Ramona Singer is like a fine wine…she only gets better with time. In theory!
Here’s the thing, Ramona has her ups and downs with everybody. If anyone’s developed a “brand” on this show, it’s her. You know what you’re going to get, because no matter what, she will either say the wrong thing or say the right thing at the wrong time. We’ve all been through this…even you…. You’ve sat there, jaw dropped, eyes wide, shocked at what she just said or did. We’ve all seen her be a force to be reckoned with, and she’s practically the only one who isn’t aware of it. You had a couple of those moments this episode — one with Luann and another with me. And, sorry, but both were awful to watch AGAIN! Simple as that. And THAT’s why you almost have to swallow it and keep wagging your finger at her, because believe it or not, she almost doesn’t know better. She’s isn’t malicious — though she CAN be spiteful — and she ultimately realizes that she screwed up. It usually comes with an apology that expires within three to four days. Look, ignorance is bliss, as they say, and Ramona is always having a great time.
I met with Ramona for brunch at my FAVORITE breakfast spot in New York City, Sarabeth’s, and went about it in a very indirect way until she caught on and realized it was really a two-pronged conversation on the state of two of her friendships. There’s her situation with me and John and then her situation with Sonja. Seeing her be reasonable and agree with me on how to best approach the Sonja situation and be mindful of Sonja’s feelings is what made her antics at Madame Paulette the next day so much more sour for me to swallow. It’s almost like she can only be nice to one person at a time…I just don’t understand. And here’s something else I don’t quite understand…
Sonja may have thought it was cute and clever and perhaps she was misled by some of her sidekicks about “Tipsy Girl,” but there has to have come a point when she realized it just wasn’t a smart idea. It was at least worthy of a conversation with her so-called mentor, if she was indeed her so-called mentor. (But was she?) Sonja should’ve known better and considering all she knew about the players involved in this Tipsy vs. Skinny world. It should’ve been clear. But I guess it is what it is, and the learning curve has a downside.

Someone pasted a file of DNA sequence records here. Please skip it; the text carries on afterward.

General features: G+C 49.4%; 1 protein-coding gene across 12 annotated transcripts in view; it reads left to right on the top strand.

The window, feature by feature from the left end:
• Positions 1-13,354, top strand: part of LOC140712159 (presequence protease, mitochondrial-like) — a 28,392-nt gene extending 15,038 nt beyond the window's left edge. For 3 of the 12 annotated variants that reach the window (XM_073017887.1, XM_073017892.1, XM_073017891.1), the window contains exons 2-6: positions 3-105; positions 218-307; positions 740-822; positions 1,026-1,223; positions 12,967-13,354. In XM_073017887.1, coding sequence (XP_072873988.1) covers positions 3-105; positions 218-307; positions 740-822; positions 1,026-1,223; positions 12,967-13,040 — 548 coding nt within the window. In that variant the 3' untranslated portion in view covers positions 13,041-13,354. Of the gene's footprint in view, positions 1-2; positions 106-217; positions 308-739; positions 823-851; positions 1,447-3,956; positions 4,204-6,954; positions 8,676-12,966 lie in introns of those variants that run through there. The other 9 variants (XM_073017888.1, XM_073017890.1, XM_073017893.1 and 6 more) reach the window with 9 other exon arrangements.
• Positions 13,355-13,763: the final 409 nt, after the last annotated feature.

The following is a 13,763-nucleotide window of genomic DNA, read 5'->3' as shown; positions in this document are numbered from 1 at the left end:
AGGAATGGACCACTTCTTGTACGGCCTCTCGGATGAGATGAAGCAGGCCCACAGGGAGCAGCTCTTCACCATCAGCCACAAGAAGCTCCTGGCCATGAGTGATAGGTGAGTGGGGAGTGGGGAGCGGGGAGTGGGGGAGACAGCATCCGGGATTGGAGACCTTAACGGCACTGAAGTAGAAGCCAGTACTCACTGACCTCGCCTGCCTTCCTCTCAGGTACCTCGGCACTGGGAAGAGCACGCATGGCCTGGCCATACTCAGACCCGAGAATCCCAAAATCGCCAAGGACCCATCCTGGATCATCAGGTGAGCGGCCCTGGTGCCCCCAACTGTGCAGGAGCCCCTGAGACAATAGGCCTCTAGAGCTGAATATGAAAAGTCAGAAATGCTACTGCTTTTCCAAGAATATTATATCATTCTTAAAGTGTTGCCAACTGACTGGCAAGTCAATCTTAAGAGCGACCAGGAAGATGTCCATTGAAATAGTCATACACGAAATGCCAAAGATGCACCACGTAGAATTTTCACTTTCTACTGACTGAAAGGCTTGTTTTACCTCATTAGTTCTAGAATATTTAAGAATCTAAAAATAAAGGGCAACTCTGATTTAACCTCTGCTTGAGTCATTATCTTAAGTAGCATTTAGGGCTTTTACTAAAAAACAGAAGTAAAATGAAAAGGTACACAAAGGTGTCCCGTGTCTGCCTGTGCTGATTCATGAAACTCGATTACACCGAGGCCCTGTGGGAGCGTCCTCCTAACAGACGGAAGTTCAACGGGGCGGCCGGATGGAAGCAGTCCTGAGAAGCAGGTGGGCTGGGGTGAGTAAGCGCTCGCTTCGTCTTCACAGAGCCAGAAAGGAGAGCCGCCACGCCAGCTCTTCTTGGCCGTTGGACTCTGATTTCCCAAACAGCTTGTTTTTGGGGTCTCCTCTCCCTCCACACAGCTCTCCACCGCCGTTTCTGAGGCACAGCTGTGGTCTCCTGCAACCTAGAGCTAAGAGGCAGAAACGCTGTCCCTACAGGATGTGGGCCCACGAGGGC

My heart broke watching Sonja tear up about her situation and I get it — we all get it. She wants to get back on track, and you can’t blame her. Bethenny knows that, and I do feel that Bethenny was honest when she said she felt compassion for her. Bring closure to something, respectfully, and then determine where we go next. That’s always served me in my life. (And it’s served me well.)
It’s clear that Bethenny, Sonja and Ramona all walk into a situation with an agenda. Bethenny expressed herself, harshly but directly, and Sonja responded. Sonja’s argument just didn’t hold up. Had it, I think Bethenny would’ve been softer on the landing. Ramona’s agenda was to crash a party I didn’t ask her to attend. Once again, it’s poor manners. And, let’s be honest, if you’re crashing a party to begin with, should you even be anywhere NEAR noticeable? Shouldn’t you stick to the sidelines? Shouldn’t you be quiet as a mouse and almost invisible? Right? Or maybe if you want to snoop around, make a comment, stir the pots, and stoke the fire, you put yourself right in the middle of it. And good old Ramona loves to be center stage.
This guy Rey was gross. Luann was smart in getting out of there. Ramona shouldn’t have shown up, but she did, and she should’ve probably asked Rey to leave with her if she was so curious. John’s intent was correct but his reactions are just too much. No hands in faces, John. But at the same time, Ramona was so out of line, I couldn’t even understand how this would ever make sense to her…and what’s the use in arguing with her? It’ll lead to another disastrous ending to what should have been a beautiful night featuring Malan Breton’s beautiful designs in Madame Paulette’s windows.
Look, John owns that place and if he asks you to leave, YOU LEAVE. Until Ramona buys Madame Paulette, she has no right to argue, demand, or even walk in — especially since she doesn’t respect or like John. Period!
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